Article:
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Startup Marketing 101: Your Industry Isn’t Boring, Your Marketing Is Boring.

Written by John Hills Read time 3 min

Four tips for startups on how to get started with Marketing. The article is written by John Hills, who is in charge of growth at Duuers— a web-based tool for making proposals.

Startup Marketing 101: Your Industry Isn’t Boring, Your Marketing Is Boring.

You can’t sell anything if you can’t tell anything. Martin Luther King did not say ‘I have a mission statement.’ And even if you build it… you may still need Google AdWords.

Jennifer Mesenbrink

For me, these three sentences encapsulate why marketing matters in 2020. Sure, you still need a killer product, and there’s a hell of a lot of work that goes into making that happen. But if you don’t go about telling the world your story in the right way, with the right tools, then you’re probably doomed to fail from the start.

But what to do? For startups, time really is money, and the amount of “advice” out there is pretty overwhelming (last I checked there were over 4 billion hits for “digital marketing” on Google).

I don’t have any silver bullets to offer, but what I do have is this list of tried and tested tools and resources. Enjoy!

1) Start Slow

You’ve probably heard about investor-friendly hockey stick graphs that show exponential startup growth (often as high as 10% week-on-week growth for your main KPIs). But remember that you should not run before you can work. In fact, at this point, it’s actually better to do things that don’t scale.

It’s much better to work on your product-market fit first. After all, there is no point in loading your rocket up with fuel, and putting it on full throttle, if you’re not even sure it’s pointing in the right direction.

Though it’s a somewhat abstract concept, and thus hard to pin down, Sean Ellis defines product-market fit by at least 40% of users saying they would be “very disappointed” without your product. If you can confidently say this, you have your product-market fit.

2) The Growth Mindset

The next step is to build yourself a framework for growing your startup and telling the world about your business. And process really is key here. Successful growth isn’t magic, rather it’s an organised system that hinges on iteration and refinement.

But instead of having me ramble on for another 500 words on how to do this I suggest you watch this 30-minute video by Brian Balfour instead — How to design and track viral growth experiments. After watching the video all you need is to roll up your sleeves, open a Google Sheet, and you’re good to go.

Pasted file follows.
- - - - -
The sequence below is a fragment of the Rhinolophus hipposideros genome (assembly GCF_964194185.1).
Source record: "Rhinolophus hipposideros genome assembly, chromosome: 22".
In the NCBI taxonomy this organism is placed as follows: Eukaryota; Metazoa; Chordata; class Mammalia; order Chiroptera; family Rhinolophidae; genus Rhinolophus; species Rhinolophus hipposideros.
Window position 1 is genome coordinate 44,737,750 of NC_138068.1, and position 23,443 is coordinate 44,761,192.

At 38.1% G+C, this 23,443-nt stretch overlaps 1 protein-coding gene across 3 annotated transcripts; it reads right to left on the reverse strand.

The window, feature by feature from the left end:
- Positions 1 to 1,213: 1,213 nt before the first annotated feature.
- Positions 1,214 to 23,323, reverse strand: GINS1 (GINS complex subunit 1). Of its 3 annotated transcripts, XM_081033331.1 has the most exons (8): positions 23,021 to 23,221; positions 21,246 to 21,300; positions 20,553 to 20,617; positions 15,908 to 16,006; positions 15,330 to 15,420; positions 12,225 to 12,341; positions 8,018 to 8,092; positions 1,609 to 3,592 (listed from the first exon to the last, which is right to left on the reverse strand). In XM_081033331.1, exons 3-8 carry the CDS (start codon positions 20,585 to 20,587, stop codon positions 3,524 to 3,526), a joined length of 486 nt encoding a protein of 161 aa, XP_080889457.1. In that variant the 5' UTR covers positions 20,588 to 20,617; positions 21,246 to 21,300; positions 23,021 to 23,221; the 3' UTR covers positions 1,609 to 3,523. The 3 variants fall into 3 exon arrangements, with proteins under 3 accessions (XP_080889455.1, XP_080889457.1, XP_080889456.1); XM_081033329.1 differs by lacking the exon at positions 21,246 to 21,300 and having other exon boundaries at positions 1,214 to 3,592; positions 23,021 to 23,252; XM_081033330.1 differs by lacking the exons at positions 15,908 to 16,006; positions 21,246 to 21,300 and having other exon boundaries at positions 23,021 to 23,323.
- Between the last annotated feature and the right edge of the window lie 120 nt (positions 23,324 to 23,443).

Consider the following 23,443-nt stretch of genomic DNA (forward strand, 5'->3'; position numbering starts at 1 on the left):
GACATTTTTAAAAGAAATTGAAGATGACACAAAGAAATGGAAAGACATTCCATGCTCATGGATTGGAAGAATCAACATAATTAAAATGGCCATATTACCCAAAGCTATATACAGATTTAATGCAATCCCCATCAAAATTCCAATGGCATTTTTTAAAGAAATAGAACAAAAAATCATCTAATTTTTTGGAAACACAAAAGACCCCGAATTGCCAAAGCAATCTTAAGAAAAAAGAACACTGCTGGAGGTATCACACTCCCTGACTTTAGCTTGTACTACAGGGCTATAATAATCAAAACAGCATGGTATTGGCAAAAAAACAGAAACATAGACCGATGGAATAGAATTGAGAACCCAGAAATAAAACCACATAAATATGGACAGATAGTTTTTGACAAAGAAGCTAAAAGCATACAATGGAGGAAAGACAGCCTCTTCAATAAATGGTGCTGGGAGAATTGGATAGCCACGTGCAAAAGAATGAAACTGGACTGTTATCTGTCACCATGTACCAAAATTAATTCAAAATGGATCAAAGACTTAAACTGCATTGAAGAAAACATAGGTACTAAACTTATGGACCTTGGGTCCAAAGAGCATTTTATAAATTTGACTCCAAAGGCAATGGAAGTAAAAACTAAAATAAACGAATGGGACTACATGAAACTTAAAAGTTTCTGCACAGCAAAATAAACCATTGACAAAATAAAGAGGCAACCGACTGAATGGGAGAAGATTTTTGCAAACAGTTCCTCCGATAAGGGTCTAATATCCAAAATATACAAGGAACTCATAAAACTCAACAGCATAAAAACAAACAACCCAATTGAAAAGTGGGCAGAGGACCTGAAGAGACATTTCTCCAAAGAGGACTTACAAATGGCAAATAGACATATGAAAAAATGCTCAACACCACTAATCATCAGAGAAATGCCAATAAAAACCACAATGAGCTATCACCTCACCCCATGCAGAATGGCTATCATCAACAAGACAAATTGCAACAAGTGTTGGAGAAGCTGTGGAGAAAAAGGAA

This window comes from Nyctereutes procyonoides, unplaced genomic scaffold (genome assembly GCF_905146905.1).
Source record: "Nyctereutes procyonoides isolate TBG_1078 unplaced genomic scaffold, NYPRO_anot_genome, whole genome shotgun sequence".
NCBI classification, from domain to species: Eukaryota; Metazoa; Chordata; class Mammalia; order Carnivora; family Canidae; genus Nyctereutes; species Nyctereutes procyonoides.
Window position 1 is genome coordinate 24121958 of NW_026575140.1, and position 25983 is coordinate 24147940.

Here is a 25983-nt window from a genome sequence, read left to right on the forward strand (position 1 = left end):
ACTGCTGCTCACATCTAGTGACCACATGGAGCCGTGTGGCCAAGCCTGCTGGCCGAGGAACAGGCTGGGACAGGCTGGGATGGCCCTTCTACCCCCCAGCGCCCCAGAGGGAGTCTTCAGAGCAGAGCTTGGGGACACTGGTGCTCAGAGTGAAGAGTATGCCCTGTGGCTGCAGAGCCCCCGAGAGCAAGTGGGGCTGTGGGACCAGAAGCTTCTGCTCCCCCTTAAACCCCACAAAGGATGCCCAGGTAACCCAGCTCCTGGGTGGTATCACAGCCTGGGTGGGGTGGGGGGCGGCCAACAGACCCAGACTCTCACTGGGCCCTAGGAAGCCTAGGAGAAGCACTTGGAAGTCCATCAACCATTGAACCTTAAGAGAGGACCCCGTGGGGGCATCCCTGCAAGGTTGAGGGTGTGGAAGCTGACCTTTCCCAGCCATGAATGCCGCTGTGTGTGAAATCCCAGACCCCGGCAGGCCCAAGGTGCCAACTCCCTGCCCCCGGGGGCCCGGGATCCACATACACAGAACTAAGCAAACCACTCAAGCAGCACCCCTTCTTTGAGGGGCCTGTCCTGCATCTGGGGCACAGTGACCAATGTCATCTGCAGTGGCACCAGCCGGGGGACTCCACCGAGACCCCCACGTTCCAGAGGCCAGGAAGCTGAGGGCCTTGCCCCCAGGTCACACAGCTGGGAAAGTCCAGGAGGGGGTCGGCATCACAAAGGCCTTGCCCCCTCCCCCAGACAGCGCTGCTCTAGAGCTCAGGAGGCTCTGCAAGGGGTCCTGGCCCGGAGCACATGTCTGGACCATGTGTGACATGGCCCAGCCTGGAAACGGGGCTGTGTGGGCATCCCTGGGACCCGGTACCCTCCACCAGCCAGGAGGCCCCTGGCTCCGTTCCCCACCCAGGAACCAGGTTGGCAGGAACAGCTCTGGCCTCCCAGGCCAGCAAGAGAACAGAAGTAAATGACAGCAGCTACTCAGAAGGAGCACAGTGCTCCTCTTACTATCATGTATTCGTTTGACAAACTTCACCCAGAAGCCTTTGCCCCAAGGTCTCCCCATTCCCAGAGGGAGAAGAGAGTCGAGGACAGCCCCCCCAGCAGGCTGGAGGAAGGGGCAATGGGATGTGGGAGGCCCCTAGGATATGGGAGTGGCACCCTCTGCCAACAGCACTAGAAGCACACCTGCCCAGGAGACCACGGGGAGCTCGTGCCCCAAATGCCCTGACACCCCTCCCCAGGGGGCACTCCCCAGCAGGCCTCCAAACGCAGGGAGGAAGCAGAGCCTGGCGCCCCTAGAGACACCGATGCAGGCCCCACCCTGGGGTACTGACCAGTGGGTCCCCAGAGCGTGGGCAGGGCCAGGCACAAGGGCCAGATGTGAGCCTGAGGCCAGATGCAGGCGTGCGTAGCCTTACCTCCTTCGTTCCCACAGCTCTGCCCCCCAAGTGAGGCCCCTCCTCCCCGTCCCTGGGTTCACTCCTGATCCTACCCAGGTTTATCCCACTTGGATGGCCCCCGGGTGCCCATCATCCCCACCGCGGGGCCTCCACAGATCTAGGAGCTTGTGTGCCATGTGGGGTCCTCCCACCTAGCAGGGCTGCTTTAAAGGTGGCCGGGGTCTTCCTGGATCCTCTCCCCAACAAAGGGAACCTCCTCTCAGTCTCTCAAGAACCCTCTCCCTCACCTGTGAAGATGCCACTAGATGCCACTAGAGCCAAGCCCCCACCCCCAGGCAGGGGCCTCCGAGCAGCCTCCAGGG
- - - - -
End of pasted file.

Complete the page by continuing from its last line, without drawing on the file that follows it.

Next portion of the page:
When you have time I’d also recommend having a read of the following:

3) Tools of the trade

There are a lot of tools out there to help you get the job done. But to get started and get that early traction you really don’t need much. Here’s a few I’d recommend, with a rough idea of costs in brackets:

  • Good website/ blog (WordPress and/ or Medium are nice starting points, both free for entry level)
  • Google Analytics for website data and performance (free)
  • AdWords to try out paid marketing (the sky’s the limit here but testing with small budgets will certainly help get you started)
  • SEMrush or Ahrefs for keyword tracking and SEO monitoring (~ €100 a month)
  • Intercom, which basically acts as a “CRM light”, and is great for nurturing leads and specific, action-based messaging (~ €100 a month, based on how many users you have)
  • I’ve always had great results from cold email outreach, so I’d recommend a tool like EmailHippo for figuring out people’s email addresses (free)
  • Your network — LinkedIn, events and meetups (free)
  • Your brain! You’d be surprised how resourceful you can be when you really push yourself (free)

4) Recommended Reading

This hopefully serves as a brief overview for anyone new to the world of startup growth and digital marketing. If you like what you see then I’d also recommend checking out these words of wisdom from some of the big hitters who have been there, done that, and got plenty to show for it.

So, what did you think? Good, bad… indifferent? I’d love to hear your take on this topic so please do share your thoughts in the comments section below!

Credits for the opening quotes to Beth Comstock, Simon Sinek and Jennifer Mesenbrink respectively. Full credit to Ashley Friedlein for the title too!

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